Smooth Traveler-Way up North in Wisconsin

American Roads and Global Highways

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Driveway at Little Bo


The first nonindigenous people to visit what is now Wisconsin was a 1634 group, led by Jean Nicolet, in search of the Northwest Passage. A small group of priests, fur traders and hunters followed. French control gave way to British control until the 1783 Treaty of Paris ceded control to the United States and the largest group of settlers began entering the region. They established the dairy, lumber and mining industries. Dairy farming was their first major industry and the state continues to be the country's leading dairy producer. The area prospered and in 1848 Wisconsin was granted statehood. 

In the years leading up to the Civil War the state held a place of prominence on the Underground Railroad because of its proximity to Canada. Only one of the UGRR sites, The Milton House, can be toured. The 1844 building is octagonal and has the only portion of the UGRR that is authentically underground and is a tunnel that is open to the public. h

Milton House, stopp on underground railroad in wisconsin

Northern Wisconsin's heavy forestation made farming nearly impossible and the area became known for its logging villages. Because of the very cold, snowy, lengthy winters the region become known for its outdoor activities and unique crafts. The Northwoods is estimated to be 30,000-sq. miles rife with hundreds of picturesque lakes, wetlands and forests where you can opt for serenity and tranquility or unique shopping opportunities, great food and a plethora of all-season outdoor activities. The history of the region and its people is seamlessly incorporated in every aspect of a visit and this special combination of history, small town charm, winter sports, attractions and one-of-a-kind gifts makes the region an ideal winter destination.o:p>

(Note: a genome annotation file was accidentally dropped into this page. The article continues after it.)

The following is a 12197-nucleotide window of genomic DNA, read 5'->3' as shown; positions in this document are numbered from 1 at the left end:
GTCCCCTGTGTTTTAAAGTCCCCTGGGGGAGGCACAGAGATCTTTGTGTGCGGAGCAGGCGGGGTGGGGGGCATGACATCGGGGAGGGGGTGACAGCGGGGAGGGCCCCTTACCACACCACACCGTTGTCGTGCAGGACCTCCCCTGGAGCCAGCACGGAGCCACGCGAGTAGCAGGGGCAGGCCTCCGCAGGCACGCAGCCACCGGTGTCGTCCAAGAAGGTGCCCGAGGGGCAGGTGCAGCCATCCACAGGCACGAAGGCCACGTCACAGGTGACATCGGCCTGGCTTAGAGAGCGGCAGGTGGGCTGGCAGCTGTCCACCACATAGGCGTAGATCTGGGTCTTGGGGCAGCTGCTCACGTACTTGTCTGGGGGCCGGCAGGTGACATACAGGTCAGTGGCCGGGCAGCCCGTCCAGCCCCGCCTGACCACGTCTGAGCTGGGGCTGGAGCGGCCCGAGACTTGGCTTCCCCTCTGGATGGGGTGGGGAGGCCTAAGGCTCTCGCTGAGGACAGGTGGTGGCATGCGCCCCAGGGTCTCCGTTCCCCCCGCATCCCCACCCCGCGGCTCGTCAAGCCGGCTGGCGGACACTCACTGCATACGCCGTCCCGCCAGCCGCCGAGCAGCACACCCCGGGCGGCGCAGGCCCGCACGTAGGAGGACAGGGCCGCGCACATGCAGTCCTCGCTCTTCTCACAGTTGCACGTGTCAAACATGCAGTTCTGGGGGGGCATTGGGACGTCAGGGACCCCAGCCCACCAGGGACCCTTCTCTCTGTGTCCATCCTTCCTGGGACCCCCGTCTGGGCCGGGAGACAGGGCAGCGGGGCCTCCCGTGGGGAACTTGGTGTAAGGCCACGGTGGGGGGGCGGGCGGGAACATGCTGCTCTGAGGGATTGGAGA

Most visitors value the landscape, create no disturbances and respectfully leave nothing behind. That was not the case in 1934 when tranquil little Manitowish Waters was the scene of a series of events that would make headlines throughout the country and change law enforcement procedures forever.


By March of 1933 when John Dillinger escaped from Crown Point Jail he was an infamous career criminal. The day after his escape he hooked up with Baby Face Nelson, by all accounts a psychopath, and drove across the state line.  J. Edgar Hoover, wanting to jettison himself and his force to national fame, turned up the heat on the search. By this time Dillinger, joined by other gang members, was in Chicago. While there he heard about a quiet, relatively deserted, lodge in Wisconsin. They agreed that this would be a perfect hideout and plans were made to drive the 400-miles. They left the next day in three cars staggered along the route to prevent an ambush.


They were headed to Little Bohemia, a lodge originally built in 1929 by Emil Wanatka. The cost of their 3-day stay was $500, paid in advance. The entire gang was present by the early evening of April 20th and all took rooms on the lodge's second floor except Baby Face. He and his wife took rooms in an adjacent cottage. After a steak dinner several gang members scouted out escape routes. There was a main entrance, wooded areas on both sides and the lodge backed up to the lake.